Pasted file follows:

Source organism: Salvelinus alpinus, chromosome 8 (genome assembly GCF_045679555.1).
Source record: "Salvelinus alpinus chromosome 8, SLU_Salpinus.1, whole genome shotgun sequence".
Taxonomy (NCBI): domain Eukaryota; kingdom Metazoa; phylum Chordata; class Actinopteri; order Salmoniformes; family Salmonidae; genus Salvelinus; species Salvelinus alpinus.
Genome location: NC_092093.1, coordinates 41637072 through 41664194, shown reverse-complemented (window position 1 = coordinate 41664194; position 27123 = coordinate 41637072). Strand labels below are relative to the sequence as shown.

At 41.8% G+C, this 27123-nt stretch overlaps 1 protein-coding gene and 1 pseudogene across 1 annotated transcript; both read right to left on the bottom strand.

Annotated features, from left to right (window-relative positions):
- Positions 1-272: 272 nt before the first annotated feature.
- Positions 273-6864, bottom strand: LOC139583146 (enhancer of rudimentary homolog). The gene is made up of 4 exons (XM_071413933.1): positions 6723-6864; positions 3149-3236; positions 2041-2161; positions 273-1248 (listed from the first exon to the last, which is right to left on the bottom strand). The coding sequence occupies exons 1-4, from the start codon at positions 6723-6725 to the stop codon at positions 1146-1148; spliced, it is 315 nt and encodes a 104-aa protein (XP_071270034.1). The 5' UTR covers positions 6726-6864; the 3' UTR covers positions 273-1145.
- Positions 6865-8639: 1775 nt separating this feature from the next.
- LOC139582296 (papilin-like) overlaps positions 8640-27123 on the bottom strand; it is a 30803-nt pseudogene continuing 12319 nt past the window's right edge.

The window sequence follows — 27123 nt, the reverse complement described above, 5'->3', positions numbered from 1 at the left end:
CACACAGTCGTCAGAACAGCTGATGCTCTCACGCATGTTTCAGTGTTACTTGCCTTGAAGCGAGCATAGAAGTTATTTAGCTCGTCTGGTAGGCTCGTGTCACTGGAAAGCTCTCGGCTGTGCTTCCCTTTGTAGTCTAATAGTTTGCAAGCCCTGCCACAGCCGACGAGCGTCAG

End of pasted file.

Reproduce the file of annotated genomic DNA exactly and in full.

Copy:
Source organism: Salvelinus alpinus, chromosome 8 (genome assembly GCF_045679555.1).
Source record: "Salvelinus alpinus chromosome 8, SLU_Salpinus.1, whole genome shotgun sequence".
Taxonomy (NCBI): domain Eukaryota; kingdom Metazoa; phylum Chordata; class Actinopteri; order Salmoniformes; family Salmonidae; genus Salvelinus; species Salvelinus alpinus.
Genome location: NC_092093.1, coordinates 41637072 through 41664194, shown reverse-complemented (window position 1 = coordinate 41664194; position 27123 = coordinate 41637072). Strand labels below are relative to the sequence as shown.

At 41.8% G+C, this 27123-nt stretch overlaps 1 protein-coding gene and 1 pseudogene across 1 annotated transcript; both read right to left on the bottom strand.

Annotated features, from left to right (window-relative positions):
- Positions 1-272: 272 nt before the first annotated feature.
- Positions 273-6864, bottom strand: LOC139583146 (enhancer of rudimentary homolog). The gene is made up of 4 exons (XM_071413933.1): positions 6723-6864; positions 3149-3236; positions 2041-2161; positions 273-1248 (listed from the first exon to the last, which is right to left on the bottom strand). The coding sequence occupies exons 1-4, from the start codon at positions 6723-6725 to the stop codon at positions 1146-1148; spliced, it is 315 nt and encodes a 104-aa protein (XP_071270034.1). The 5' UTR covers positions 6726-6864; the 3' UTR covers positions 273-1145.
- Positions 6865-8639: 1775 nt separating this feature from the next.
- LOC139582296 (papilin-like) overlaps positions 8640-27123 on the bottom strand; it is a 30803-nt pseudogene continuing 12319 nt past the window's right edge.

The window sequence follows — 27123 nt, the reverse complement described above, 5'->3', positions numbered from 1 at the left end:
CACACAGTCGTCAGAACAGCTGATGCTCTCACGCATGTTTCAGTGTTACTTGCCTTGAAGCGAGCATAGAAGTTATTTAGCTCGTCTGGTAGGCTCGTGTCACTGGAAAGCTCTCGGCTGTGCTTCCCTTTGTAGTCTAATAGTTTGCAAGCCCTGCCACAGCCGACGAGCGTCAG